For those, who live in other countries you may have had Boxing Day on your news! However, in Southern California the day after Christmas is about shopping and the Pasadena Rose Parade. (Pasadena is about 30 miles NE of LAX). By the day after Christmas, all the grandstands and most of the barriers are in place. And, lots of tourists fill the shops, entertainment venues and restaurants.
The last week is crazy, long days, no sleep, tedious work, cold evenings and days, tons of organic material and thousands of workers and volunteers!!! And, everyone praying it doesn’t rain. Planning for the next year begins on January 2nd, so no rest for the weary.
Having lived in Southern California all my life, I have had wonderful opportunities to be apart of many aspects of the parade. Three evenings a week I had the privilege of watching a float being built from frame to flowers and it was an animated float. The best part was seeing it work on television. I've had the honor of being involved in the Rose Parade in other ways.
I’ve also watched flowers and other organic material being placed. Due to allergies, never participated…bummer. For many years, I viewed the floats the day after the parade which was amazing to see them up close. I highly recommend it!!! The best was when I had the wonderful opportunity of getting up early, using a port-a-potty after a night of thousands celebrating, freezing, drinking warm coffee all bundled up, and having excellent grand stand seats to watch the parade live and in person.
I was much younger when I saw the Rose Parade live. I couldn’t do it now. I wasn’t that excited, until the parade started. To actually see the parade in person was absolutely spectacular. It is something to experience at least once in your life. The floats are amazing, the colors, the size, the animation, the bands, the horses all to view the float for seconds as the parade travels 5 ½ miles over a two hour period. It also must pass under a freeway over pass. This year they have the most number of floats, forty-six. And, they estimate 1.5 million people will line the streets to watch it live.
From the Official Tournament of Roses Website, “On Thursday, January 1, 2009 at 8 a.m. (PST), millions of spectators from around the world will celebrate the New Year with the 120th Rose Parade themed Hats Off To Entertainment. The Rose Parade will once again feature the beautiful pageantry and tradition of magnificent floral floats, high-stepping equestrians and spiritedmarching bands.” The Grand Marshal for the 2009 Tournament of Roses is Cloris Leachman.
The Rose Parade began in 1890. It started out as a real estate “advertisement” to show the east coast the mild weather…we no longer need advertising! "In New York, people are buried in snow...Here our flowers are blooming and our oranges are about to bear. Let's hold a festival to tell the world about our paradise." If January 1st ever falls on a Sunday, the Rose Parade must be held on the 2nd. That tradition started because the horses outside of the churches along the parade route might be spooked.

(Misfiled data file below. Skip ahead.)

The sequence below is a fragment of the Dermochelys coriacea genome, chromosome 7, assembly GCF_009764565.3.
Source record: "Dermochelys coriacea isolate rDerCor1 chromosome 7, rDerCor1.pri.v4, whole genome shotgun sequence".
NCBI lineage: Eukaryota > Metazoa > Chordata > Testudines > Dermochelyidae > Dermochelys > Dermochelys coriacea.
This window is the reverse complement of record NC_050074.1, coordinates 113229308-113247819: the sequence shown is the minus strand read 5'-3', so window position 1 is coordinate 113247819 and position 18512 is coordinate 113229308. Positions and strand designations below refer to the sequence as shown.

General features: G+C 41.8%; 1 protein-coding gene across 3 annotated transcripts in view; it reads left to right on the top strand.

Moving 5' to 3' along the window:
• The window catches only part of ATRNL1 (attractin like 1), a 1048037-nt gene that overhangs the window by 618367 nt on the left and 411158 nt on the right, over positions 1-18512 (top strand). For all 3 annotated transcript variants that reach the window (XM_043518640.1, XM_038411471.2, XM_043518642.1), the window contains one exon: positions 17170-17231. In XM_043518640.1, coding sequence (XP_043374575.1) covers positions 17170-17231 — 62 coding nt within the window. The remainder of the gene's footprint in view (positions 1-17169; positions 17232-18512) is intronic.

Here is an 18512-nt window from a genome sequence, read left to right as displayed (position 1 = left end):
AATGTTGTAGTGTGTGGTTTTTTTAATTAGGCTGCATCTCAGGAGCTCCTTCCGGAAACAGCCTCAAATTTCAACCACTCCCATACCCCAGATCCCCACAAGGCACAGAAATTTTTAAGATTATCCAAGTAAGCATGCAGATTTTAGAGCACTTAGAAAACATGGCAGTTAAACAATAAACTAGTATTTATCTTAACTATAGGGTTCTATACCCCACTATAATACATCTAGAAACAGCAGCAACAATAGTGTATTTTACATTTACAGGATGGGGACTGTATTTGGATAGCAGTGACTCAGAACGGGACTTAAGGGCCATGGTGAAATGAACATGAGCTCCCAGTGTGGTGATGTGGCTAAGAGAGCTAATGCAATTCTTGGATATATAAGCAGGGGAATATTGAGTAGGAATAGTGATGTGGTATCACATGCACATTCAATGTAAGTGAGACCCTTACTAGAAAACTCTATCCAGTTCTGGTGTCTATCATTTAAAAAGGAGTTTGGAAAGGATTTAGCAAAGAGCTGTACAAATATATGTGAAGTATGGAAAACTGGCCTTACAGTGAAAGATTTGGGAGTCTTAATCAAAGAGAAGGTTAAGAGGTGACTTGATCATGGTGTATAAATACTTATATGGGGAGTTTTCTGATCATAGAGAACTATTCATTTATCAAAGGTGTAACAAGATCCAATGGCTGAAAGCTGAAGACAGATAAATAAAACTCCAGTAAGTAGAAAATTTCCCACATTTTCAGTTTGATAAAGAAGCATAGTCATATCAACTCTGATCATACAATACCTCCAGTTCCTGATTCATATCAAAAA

“The Rose Parade's elaborate floats have come a long way since the Tournament's early days. Today, float building is a multi-million dollar business. Although a few floats are built solely by volunteers from their sponsoring communities, most are built by professional float building companies.
Float construction begins shortly after the previous year’s Parade is over. The process starts with a specially built chassis, upon which is built a framework of steel and chicken wire. In a process called “cocooning”, the frame is sprayed with a polyvinyl material, which is then painted in the colors of the flowers to be applied later.
Every inch of the float must be covered with flowers or other natural materials, such as leaves, seeds, or bark. Volunteer workers swarm over the floats in the days after Christmas, their hand and clothes covered with glue and petals. The most delicate flowers are placed in individual vials of water, which are set into the float one by one.
Computerized animation has had an enormous impact on Rose Parade floats. Recent Parade floats have featured working roller coasters, a 50-foot replica of the Statue of Liberty, a robotic chef with moving arms, a working water slide and more, all controlled by computers. But through all the changes, the Rose Parade has remained true to its floral beginnings, and each float is decorated with more flowers than the average florist will use in five years."
After every Rose Parade, the floral masterpieces are parked in Pasadena and exhibited for visitors to walk by and see in close detail the design and workmanship that goes into these floats. Visitors are able to walk within a few feet of the floats and appreciate for themselves the creativity and the imagination of the floral displays. Seeing the floats in person is truly amazing.
Pictures and television do not do them justice. And, you don't get the beautiful smell of all the flowers or a sense of variety or detail. (Achoo!!) Remember, everything must be covered by organic materials.
I realize that there is a lot of waste in terms of money and organic materials which they try to recycle as much as possible. However, I overlook that because of the tradition and just how absolutely amazing the Rose Parade has become from being this little real estate venture. What a small idea turned into an inspirational parade.
This is an excerpt from last year’s parade:
More information can be found at the following sites: